Neuropsychology Review

, Volume 17, Issue 4, pp 413-425

First online:

Neuropsychological and Behavioral Effects of Antiepilepsy Drugs

  • David W. LoringAffiliated withDepartment of Neurology, University of FloridaDepartment of Clinical and Health Psychology, University of FloridaMcKnight Brain Institute, University of Florida Email author 
  • , Susan MarinoAffiliated withDepartment of Pharmacy Practice, University of Florida
  • , Kimford J. MeadorAffiliated withDepartment of Neurology, University of Florida

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Antiepilepsy drugs work by decreasing neuronal irritability, which may also result in the non-desired side effect of decreased neuropsychological function. In addition to cognitive side effects, antiepilepsy drugs (AEDs) may be associated with behavioral effects which may range from irritability and hyperactivity to positive psychotropic effects on mood. There have been many new medications released since the 1990s, and although they tend to have more favorable side effect profiles compared to their older counterparts, there continues to be a risk of decreased cognitive function with the majority of these agents. The effects of in utero antiepilepsy drug exposure are increasingly being investigated, and differential drug risk is beginning to be described for both anatomic and cognitive outcomes. Patients with epilepsy undergoing neuropsychological evaluations are commonly on AEDs, and it is important for the clinician to recognize the potential contribution of AED therapy to neuropsychological profiles. The present article serves to provide an overview of our current understanding regarding the risks of antiepilepsy drug use for both cognitive and behavioral side effects.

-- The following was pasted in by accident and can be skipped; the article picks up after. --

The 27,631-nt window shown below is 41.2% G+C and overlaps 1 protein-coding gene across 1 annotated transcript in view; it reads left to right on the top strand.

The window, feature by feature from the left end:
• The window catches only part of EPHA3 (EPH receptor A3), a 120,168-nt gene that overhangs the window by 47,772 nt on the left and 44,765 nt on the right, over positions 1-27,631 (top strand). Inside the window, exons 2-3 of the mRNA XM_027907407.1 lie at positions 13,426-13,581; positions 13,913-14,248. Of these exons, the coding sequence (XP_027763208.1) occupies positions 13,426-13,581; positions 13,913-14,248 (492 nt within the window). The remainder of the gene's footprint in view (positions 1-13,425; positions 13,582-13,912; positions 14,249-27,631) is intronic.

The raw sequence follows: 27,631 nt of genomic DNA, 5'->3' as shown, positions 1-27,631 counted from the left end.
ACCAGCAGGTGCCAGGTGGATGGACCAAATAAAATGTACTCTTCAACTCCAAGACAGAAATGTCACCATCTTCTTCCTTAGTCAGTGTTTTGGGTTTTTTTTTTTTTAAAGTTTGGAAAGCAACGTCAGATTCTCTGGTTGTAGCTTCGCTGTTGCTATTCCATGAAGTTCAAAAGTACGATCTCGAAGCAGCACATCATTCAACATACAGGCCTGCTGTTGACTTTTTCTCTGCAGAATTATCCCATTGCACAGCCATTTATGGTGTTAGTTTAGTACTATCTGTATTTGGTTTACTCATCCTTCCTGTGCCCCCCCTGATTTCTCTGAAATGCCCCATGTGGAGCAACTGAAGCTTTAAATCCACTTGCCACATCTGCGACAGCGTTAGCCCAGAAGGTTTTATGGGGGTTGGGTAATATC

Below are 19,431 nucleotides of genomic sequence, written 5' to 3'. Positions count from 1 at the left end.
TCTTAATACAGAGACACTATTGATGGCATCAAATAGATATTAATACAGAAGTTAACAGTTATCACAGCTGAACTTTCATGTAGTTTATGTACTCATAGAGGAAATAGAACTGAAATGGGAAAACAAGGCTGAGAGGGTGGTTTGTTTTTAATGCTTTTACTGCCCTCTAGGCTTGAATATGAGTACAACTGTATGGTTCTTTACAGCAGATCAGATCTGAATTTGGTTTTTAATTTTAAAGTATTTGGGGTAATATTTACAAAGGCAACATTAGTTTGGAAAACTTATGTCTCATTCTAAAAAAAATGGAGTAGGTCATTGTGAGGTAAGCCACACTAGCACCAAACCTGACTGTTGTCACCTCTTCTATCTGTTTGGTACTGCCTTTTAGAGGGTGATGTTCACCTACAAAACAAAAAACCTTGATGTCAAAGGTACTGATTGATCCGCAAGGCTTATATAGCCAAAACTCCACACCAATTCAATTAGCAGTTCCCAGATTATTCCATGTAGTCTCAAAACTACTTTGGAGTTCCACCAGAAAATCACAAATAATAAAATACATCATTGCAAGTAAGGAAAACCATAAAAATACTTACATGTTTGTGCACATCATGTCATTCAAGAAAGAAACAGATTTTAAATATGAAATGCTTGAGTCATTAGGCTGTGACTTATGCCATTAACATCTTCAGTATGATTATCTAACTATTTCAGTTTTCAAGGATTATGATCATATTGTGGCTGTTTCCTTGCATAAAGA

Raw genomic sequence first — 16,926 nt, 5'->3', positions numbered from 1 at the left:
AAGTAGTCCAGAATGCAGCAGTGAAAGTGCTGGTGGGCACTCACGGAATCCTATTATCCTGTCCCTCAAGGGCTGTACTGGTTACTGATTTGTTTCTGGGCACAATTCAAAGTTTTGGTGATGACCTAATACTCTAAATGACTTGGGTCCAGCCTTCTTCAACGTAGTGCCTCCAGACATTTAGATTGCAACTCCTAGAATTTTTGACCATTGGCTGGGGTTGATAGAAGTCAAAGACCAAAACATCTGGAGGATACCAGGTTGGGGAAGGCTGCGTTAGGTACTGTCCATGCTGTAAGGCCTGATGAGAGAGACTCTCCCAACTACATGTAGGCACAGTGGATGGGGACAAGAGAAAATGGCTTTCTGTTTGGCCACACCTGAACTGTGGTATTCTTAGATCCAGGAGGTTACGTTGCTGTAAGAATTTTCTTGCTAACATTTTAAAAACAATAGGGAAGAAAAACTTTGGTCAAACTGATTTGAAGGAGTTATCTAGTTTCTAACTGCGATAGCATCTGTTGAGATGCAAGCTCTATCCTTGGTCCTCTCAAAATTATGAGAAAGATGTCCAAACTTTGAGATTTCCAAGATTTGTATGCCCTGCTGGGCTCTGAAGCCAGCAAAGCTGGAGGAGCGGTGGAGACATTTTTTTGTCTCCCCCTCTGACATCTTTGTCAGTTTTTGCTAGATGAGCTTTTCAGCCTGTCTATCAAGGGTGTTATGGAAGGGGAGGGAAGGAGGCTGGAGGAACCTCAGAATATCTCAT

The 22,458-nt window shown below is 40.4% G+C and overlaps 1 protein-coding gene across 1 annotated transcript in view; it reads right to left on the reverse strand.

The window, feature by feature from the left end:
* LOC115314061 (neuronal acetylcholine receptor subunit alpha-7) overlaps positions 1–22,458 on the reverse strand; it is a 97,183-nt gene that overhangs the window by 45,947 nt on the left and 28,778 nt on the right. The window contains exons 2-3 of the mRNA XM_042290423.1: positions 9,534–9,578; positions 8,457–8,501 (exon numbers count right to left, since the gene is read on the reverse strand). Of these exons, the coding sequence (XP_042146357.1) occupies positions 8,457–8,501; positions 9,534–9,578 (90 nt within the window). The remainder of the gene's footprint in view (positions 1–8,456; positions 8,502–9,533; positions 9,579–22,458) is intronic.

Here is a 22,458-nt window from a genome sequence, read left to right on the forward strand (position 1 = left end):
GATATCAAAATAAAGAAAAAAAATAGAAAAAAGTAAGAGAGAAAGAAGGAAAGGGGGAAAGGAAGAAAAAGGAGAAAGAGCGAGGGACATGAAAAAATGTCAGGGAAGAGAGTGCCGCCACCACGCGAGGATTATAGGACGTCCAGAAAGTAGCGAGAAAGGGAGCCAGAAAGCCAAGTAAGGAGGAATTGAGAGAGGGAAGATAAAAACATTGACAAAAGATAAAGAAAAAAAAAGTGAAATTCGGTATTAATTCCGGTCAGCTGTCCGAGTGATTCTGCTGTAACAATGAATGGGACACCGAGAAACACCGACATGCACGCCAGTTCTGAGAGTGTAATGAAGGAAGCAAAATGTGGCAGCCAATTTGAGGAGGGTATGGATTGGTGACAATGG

Antiepilepsy drugs Neuropsychological Cognitive and behavioral side effects